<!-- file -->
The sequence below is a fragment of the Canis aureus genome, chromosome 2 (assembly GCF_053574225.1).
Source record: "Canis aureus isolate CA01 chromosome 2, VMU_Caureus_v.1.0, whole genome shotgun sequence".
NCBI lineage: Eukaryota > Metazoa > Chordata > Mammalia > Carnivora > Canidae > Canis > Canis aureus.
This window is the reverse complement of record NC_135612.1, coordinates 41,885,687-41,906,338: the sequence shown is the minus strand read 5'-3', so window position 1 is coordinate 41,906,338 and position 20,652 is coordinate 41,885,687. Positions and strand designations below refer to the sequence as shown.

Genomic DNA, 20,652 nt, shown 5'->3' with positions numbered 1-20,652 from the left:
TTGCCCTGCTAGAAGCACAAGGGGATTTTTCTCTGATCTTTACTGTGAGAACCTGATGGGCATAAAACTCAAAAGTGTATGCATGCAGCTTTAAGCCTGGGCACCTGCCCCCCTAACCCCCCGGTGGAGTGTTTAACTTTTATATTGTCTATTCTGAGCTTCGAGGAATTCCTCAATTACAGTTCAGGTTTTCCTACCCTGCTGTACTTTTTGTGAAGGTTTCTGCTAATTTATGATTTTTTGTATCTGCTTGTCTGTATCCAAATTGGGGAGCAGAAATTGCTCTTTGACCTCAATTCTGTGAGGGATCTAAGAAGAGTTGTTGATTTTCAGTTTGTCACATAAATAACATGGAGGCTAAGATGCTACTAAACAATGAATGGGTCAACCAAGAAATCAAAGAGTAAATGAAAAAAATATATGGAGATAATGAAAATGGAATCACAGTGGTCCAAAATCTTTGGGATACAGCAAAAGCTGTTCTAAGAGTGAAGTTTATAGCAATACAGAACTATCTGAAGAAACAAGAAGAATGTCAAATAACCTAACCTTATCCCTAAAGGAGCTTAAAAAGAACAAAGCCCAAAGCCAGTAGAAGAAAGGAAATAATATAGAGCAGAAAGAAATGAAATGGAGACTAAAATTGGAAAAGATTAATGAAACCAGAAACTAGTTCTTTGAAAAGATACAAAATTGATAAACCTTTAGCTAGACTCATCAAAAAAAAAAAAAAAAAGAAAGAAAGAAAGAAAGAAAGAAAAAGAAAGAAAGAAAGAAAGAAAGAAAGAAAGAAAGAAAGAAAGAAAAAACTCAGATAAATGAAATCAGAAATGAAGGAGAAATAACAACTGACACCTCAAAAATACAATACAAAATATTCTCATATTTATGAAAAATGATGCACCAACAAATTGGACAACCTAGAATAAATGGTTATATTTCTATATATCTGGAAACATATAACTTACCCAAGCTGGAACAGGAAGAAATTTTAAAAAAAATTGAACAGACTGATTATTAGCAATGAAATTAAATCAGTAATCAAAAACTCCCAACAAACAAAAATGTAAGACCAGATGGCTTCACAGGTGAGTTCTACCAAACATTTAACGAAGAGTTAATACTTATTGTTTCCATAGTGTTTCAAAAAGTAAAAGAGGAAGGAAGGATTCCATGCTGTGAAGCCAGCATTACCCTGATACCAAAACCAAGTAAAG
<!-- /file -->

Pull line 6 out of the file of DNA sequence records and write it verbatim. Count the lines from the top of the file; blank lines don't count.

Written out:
TTGCCCTGCTAGAAGCACAAGGGGATTTTTCTCTGATCTTTACTGTGAGAACCTGATGGGCATAAAACTCAAAAGTGTATGCATGCAGCTTTAAGCCTGGGCACCTGCCCCCCTAACCCCCCGGTGGAGTGTTTAACTTTTATATTGTCTATTCTGAGCTTCGAGGAATTCCTCAATTACAGTTCAGGTTTTCCTACCCTGCTGTACTTTTTGTGAAGGTTTCTGCTAATTTATGATTTTTTGTATCTGCTTGTCTGTATCCAAATTGGGGAGCAGAAATTGCTCTTTGACCTCAATTCTGTGAGGGATCTAAGAAGAGTTGTTGATTTTCAGTTTGTCACATAAATAACATGGAGGCTAAGATGCTACTAAACAATGAATGGGTCAACCAAGAAATCAAAGAGTAAATGAAAAAAATATATGGAGATAATGAAAATGGAATCACAGTGGTCCAAAATCTTTGGGATACAGCAAAAGCTGTTCTAAGAGTGAAGTTTATAGCAATACAGAACTATCTGAAGAAACAAGAAGAATGTCAAATAACCTAACCTTATCCCTAAAGGAGCTTAAAAAGAACAAAGCCCAAAGCCAGTAGAAGAAAGGAAATAATATAGAGCAGAAAGAAATGAAATGGAGACTAAAATTGGAAAAGATTAATGAAACCAGAAACTAGTTCTTTGAAAAGATACAAAATTGATAAACCTTTAGCTAGACTCATCAAAAAAAAAAAAAAAAAGAAAGAAAGAAAGAAAGAAAGAAAAAGAAAGAAAGAAAGAAAGAAAGAAAGAAAGAAAGAAAGAAAGAAAAAACTCAGATAAATGAAATCAGAAATGAAGGAGAAATAACAACTGACACCTCAAAAATACAATACAAAATATTCTCATATTTATGAAAAATGATGCACCAACAAATTGGACAACCTAGAATAAATGGTTATATTTCTATATATCTGGAAACATATAACTTACCCAAGCTGGAACAGGAAGAAATTTTAAAAAAAATTGAACAGACTGATTATTAGCAATGAAATTAAATCAGTAATCAAAAACTCCCAACAAACAAAAATGTAAGACCAGATGGCTTCACAGGTGAGTTCTACCAAACATTTAACGAAGAGTTAATACTTATTGTTTCCATAGTGTTTCAAAAAGTAAAAGAGGAAGGAAGGATTCCATGCTGTGAAGCCAGCATTACCCTGATACCAAAACCAAGTAAAG